Data analysis

The subject characteristics of the three groups are listed in Table 3: subjects with long-term exposure to asbestos, patients affected by MPM, and healthy controls. Subjects with long-term exposure to asbestos were slightly older than healthy controls (p < 0.01), whilst there were no significant differences in age between MPM and healthy controls as well as exposed subjects. The median values (in ng/L) and the correspondent RSD% for each compound in 39 subjects for the three groups are listed in Table 2. Median values were displayed because of the non-normal distribution of the raw data (Shapiro–Wilk tests). After a log transformation, a normal distribution of data into the groups was obtained for each compound (W ≥ 0.9), with the exception of heptane and 2-ethyl-1-hexanol (W ≤ 0.8). These last two variables were subsequently eliminated from statistical analysis.
Table 3

Clinical characteristics of the study population

 

MPM

EXP

HC

Subjects (n)

13

13

13

Age (years)

60.9 ± 12.2

67.2 ± 9.8

52.2 ± 16.2

Gender (M/F)

11:2

9:4

5:8

Ex-smokers (n)

5

4

5

A variance analysis (ANOVA), performed on normalised data, highlighted statistically significant differences (p < 0.05) in the values of nine compounds among the patients belonging to three different groups. Despite these differences, examination of the results obtained applying a post hoc test (honestly significantly different (HSD) for unequal N Tukey) showed that cyclohexane was the only compound having mean values significantly different for all the three groups at the same time, whereas for other compounds, fewer (two or one) groupings are recognised (Table 2). In particular, MPM patients showed higher concentrations of cyclohexane (median value = 251.79 ng/L) compared to subjects with long-term exposure to asbestos (median value = 69.31 ng/L) and healthy controls (median value = 33.08 ng/L). Cyclohexane is a known human metabolite of ε-caprolactam degradation [27], and this may support the hypothesis of a tight relationship between reactions of xenobiotic agents’ degradation and the genesis of tumours since the relation between polluting agents and neoplastic processes is documented [28] (http://www.voc-research.at). Therefore, based on our results, cyclohexane seems to be associated with the presence of MPM and a possible biomarker for MPM disease.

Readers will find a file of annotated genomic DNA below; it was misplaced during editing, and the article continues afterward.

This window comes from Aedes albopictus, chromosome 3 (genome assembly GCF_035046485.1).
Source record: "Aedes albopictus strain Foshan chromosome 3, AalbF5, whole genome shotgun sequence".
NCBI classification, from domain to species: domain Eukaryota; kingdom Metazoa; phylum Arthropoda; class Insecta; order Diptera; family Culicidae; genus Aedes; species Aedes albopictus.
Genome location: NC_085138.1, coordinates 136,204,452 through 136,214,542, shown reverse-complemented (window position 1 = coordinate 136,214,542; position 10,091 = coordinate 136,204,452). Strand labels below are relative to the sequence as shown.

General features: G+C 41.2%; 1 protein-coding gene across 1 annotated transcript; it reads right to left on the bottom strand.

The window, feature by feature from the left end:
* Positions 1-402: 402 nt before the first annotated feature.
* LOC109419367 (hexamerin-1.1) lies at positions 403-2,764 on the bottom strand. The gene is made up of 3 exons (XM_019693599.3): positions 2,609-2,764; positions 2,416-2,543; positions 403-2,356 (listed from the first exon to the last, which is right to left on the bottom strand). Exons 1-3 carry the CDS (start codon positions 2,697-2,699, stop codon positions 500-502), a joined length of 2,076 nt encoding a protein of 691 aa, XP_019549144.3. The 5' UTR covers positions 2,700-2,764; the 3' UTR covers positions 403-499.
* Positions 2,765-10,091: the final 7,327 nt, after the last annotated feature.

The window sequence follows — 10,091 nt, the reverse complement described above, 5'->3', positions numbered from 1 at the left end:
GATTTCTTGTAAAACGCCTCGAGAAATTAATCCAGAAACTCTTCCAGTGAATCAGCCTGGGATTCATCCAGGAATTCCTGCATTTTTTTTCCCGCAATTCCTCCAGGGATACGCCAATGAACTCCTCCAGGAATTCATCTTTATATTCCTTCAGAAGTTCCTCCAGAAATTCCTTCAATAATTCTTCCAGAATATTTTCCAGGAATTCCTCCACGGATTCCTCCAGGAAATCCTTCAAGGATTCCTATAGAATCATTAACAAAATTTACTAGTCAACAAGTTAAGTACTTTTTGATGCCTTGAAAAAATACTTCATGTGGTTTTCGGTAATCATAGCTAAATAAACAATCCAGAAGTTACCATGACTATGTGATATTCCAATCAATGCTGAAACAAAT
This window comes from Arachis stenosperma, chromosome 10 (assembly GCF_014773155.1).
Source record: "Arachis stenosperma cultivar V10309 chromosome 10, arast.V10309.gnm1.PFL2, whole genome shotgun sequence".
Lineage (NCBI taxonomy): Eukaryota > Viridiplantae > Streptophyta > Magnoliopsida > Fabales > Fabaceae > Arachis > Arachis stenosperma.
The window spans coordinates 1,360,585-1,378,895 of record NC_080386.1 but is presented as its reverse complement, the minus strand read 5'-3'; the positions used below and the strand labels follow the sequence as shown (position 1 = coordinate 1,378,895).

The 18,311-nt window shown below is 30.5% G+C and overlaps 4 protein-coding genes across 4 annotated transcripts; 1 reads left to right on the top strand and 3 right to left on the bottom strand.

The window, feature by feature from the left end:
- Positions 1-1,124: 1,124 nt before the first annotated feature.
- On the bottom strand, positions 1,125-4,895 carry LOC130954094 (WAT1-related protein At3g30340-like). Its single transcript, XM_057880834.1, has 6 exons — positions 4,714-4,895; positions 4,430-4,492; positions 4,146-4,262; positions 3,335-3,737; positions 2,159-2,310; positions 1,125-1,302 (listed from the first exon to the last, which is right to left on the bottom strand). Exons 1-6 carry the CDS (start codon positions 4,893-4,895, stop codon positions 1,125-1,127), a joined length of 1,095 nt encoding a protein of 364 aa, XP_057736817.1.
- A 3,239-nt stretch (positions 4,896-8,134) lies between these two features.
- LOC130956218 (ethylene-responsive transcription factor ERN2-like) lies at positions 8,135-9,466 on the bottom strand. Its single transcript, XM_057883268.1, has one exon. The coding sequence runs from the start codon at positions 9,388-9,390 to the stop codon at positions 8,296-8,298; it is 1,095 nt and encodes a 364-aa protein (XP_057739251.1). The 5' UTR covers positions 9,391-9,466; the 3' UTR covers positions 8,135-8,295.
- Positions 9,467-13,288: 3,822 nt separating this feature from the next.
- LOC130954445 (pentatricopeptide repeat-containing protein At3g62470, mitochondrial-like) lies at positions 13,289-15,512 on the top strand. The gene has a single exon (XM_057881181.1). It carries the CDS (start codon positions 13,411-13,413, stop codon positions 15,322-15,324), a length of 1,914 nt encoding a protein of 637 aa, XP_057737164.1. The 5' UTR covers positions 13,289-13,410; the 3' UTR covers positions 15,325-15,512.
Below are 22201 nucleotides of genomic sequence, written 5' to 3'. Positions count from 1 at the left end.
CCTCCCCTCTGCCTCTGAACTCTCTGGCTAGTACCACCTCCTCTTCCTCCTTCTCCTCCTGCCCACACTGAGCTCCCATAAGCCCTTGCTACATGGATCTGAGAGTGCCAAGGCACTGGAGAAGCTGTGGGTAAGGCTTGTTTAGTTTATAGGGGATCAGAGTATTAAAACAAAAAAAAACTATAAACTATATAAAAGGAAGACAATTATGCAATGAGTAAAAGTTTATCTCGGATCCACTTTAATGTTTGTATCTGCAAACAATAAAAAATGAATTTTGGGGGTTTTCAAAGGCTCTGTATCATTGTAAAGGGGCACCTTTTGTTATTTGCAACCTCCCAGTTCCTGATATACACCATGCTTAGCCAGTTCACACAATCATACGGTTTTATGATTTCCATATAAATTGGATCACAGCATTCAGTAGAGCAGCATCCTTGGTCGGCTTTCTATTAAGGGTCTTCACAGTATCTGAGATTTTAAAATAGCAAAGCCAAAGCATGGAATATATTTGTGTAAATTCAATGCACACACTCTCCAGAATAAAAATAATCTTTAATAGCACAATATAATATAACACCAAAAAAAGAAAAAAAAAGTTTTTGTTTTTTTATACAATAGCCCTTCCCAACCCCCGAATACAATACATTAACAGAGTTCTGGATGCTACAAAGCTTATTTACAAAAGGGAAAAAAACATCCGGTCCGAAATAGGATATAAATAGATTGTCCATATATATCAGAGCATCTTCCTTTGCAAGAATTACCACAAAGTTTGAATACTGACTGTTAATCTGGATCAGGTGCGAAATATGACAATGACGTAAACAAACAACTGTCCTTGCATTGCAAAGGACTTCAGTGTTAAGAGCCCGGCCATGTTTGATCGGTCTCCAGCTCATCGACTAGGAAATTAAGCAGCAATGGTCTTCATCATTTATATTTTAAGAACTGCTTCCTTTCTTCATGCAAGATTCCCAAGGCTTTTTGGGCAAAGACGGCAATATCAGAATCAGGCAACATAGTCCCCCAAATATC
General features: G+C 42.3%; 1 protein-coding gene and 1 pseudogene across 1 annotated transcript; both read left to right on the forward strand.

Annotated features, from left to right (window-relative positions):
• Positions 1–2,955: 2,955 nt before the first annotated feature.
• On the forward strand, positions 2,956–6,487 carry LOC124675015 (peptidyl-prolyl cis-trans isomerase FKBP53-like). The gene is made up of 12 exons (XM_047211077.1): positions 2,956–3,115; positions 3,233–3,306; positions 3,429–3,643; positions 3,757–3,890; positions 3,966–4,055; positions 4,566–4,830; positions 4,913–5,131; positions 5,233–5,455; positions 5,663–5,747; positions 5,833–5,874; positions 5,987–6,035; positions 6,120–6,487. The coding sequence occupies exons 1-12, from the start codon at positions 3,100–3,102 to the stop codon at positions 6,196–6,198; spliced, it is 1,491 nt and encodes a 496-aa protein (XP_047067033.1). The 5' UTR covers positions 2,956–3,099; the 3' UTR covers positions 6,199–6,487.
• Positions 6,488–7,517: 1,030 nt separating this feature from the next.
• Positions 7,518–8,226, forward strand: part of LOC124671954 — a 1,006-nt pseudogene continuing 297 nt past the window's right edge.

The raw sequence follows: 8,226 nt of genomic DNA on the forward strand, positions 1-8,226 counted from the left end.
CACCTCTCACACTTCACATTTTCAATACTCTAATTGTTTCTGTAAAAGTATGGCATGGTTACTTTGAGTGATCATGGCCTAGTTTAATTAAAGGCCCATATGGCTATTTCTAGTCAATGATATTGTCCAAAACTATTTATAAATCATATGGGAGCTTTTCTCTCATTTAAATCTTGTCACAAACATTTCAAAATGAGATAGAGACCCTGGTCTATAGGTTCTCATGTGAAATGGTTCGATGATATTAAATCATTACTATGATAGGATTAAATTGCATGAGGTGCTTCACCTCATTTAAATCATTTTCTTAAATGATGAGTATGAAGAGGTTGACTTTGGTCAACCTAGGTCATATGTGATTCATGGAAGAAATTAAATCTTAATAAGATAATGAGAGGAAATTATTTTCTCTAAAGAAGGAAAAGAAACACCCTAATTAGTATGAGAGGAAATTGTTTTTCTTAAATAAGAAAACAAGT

ANOVA analysis also highlighted that the EXP averages for cyclopentane, methyl-octane and dimethyl-nonane were significantly different from the other two groups. This result shows that subjects without MPM but with long-term professional exposure are characterised by a breath composition different from both the MPM and HC groups. This could be a useful tool in the early diagnosis of MPM because it suggests the need of frequent and thorough checks on subjects with these characteristics.

PCA was used to provide a partial visualisation of data in a reduced-dimension plot. After applying PCA to our normalised data set, five PCs were extracted and the percentage of variance explained by each PC were 59.0%, 11.7%, 8.2%, 7.8% and 5.4%, respectively. Poor visual clustering was apparent when the scores of the patients were displayed with respect to the first two principal components (data not shown). This was not surprising since the first principal component accounts for the maximum possible one-dimensional projection of the total variation of the individual data points and each succeeding component accounts for the maximum possible one-dimensional projection of the remaining variability, which do not necessarily correspond to the maximum variations among defined classes. Therefore, with the aim of finding the best PCs able to discriminate among patients of the three different groups, an ANOVA was applied on the component score values. Statistically significant differences (p < 0.01) were obtained only for PC4 and PC2 with F values of 24.4 and 17.1, respectively. In fact, when representing the scores of the patients on the two-dimensional space defined by these last PCs (Fig. 1), the patients seem to group into three clusters, corresponding to our different groups (HC, MPM, EXP), even if the separation is not completely satisfactory due to a partial overlapping of clusters. According to the loading of the variables (Table 4), the most contributing descriptors (loading value >0.50) were cyclopentane (−0.54) and 1,2-pentadiene (−0.83) for PC2 and cyclohexane (−0.73) and methyl-cyclohexane (0.55) for PC4.